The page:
Menopause Supplements: Vitamin D
Expert’s Name: Dr. Ellie Campbell, DO
- Vitamin D is probably the most under utilized treatment in modern medicine!
- There is OVERWHELMING medical evidence on Vitamin D deficiency states, yet very few doctors know about it or utilize it as a therapy.
- There are two ways to get Vitamin D- to eat it in the diet, or to make it in the skin. The skin reaction will not occur without exposure to UV-B light- which is blocked by sunscreen use.
- Vitamin D is made from cholesterol, like other sex steroid hormones. Chemically, it very closely resembles estrogen and testosterone, and it is probably better called a pro-hormone than a vitamin!
- Symptoms of Vitamin D deficiency can be very subtle: muscle cramps or weakness, poor balance, inability to get up from a chair without pushing on the armrests, fragile nails, depression and bone fracture.
Vitamin D Replacement
- Before embarking on Vitamin D replacement, you must know your Vitamin D level.
- The best test is a 25-(OH) Vitamin D level. Optimal levels are 55-80 ng/ml., and close to 100 for mental health issues like autism. 32-50 is low normal. 20-32 is deficient, and < 20 is severely deficient. A 1,25-(OH) Vitamin D test is also available, but does not correlate to most disease states because of its short half-life.
- Be careful when using supplemental Vitamin D. It will also increase the uptake of toxic metals like lead, cadmium, and aluminum if calcium, magnesium and phosphorus are not present in adequate amounts.
- Vitamin D supplementation should never be undertaken without a target in mind, and with the knowledge that calcium and magnesium intake is sufficient and/or supplemented at the same time.
Disorders Associated with Vitamin D Deficiency
- Pregnant women deficient in Vitamin D often deliver low birth weight babies.
- Inadequate Vitamin D levels in children increase for diabetes later in life, stunt growth and lead to bone deformities including rickets.
- In seniors, higher Vitamin D levels correlate to improved balance and reaction time, as well as functional performance.
- Low Vitamin D increases glucose intolerance. Some evidence suggests Vitamin D may protect against both Type I and Type 2 diabetes.
- Adequate Vitamin D reduces the risk of senile cataracts.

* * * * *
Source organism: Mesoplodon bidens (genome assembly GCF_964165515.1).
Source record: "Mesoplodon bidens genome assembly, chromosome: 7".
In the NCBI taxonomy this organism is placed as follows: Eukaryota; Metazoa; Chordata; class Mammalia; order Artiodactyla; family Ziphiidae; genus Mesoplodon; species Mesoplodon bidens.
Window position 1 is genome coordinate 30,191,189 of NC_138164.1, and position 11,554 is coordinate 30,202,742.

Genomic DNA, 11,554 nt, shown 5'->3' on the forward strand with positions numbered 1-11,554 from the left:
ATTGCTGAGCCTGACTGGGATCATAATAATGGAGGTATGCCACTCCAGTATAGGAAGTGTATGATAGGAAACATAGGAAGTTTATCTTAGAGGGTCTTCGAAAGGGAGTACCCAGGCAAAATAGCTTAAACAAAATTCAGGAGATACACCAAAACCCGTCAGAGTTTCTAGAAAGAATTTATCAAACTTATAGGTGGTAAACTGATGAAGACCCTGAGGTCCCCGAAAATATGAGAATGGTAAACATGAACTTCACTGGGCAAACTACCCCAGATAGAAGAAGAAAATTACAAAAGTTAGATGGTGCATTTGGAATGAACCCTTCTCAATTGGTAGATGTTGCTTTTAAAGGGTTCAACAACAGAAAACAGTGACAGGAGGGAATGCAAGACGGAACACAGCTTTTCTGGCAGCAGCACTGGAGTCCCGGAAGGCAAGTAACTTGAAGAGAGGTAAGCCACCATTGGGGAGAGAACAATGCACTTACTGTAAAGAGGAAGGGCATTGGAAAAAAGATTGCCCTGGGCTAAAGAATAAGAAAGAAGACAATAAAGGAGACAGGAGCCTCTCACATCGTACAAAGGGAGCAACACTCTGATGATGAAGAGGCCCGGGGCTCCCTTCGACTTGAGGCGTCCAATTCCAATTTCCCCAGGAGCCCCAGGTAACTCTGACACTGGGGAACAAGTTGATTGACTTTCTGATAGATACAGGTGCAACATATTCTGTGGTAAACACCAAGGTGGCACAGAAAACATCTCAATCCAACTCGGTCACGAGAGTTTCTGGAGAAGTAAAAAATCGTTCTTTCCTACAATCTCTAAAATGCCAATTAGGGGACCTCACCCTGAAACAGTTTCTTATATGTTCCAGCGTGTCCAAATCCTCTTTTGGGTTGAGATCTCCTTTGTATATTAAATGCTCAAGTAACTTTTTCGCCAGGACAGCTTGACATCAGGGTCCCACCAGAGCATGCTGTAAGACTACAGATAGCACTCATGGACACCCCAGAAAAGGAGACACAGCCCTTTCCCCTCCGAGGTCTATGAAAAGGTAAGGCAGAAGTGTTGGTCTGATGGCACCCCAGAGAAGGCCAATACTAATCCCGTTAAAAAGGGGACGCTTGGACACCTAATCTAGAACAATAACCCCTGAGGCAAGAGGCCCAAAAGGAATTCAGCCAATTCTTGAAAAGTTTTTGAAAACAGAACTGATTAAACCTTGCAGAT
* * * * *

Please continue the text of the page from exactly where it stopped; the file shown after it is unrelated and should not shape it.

- Some cases of PCOS (Polycystic Ovarian Syndrome) have been corrected by supplementation of D, magnesium and calcium.
- Low Vitamin D is associated with higher rates of pancreatitis, Crohn’s, autism, schizophrenia and irritable bowel syndrome.
- Vitamin D plays a HUGE role in regulation of both the “infectious” immune system and the “inflammatory” immune system. Deficiencies are associated with increased infection rates, and increased auto-immune disease states including MS, SLE, RA, thyroiditis, and Sjogren’s.
- New evidence suggests that Vitamin D is one of the only triggers to aggressively turn on the production of cathelicidin, a chemical substance known to have lethal activity against viruses (including flu), bacteria (including TB), and fungi.
- Osteoporosis is probably the best know disease state associated with low vitamin D. But, Fosamax and drugs like it CAN NOT work if Vitamin D levels are too low. Postmenopausal women with osteoporosis respond favorably (and rapidly) to higher levels of D plus calcium and magnesium. Do not take Fosamax if you don’t know your D level.
- Vitamin D deficiency is easily mistaken for fibromyalgia, chronic fatigue or peripheral neuropathy.
- Female infertility is associated with low vitamin D.
- Vitamin D supports production of estrogen in men and women.
- PMS may be completely reversed in some cases by addition of calcium, magnesium and vitamin D.
- Menstrual migraine is associated with low levels of vitamin D and calcium.
- High blood pressure, Metabolic Syndrome and MI been shown to correlate to low Vitamin D levels
- A VERY STRONG correlation exists between the presence of aorticatherosclerosis and osteoporosis. Any patient with one of these should probably be screened for the other.
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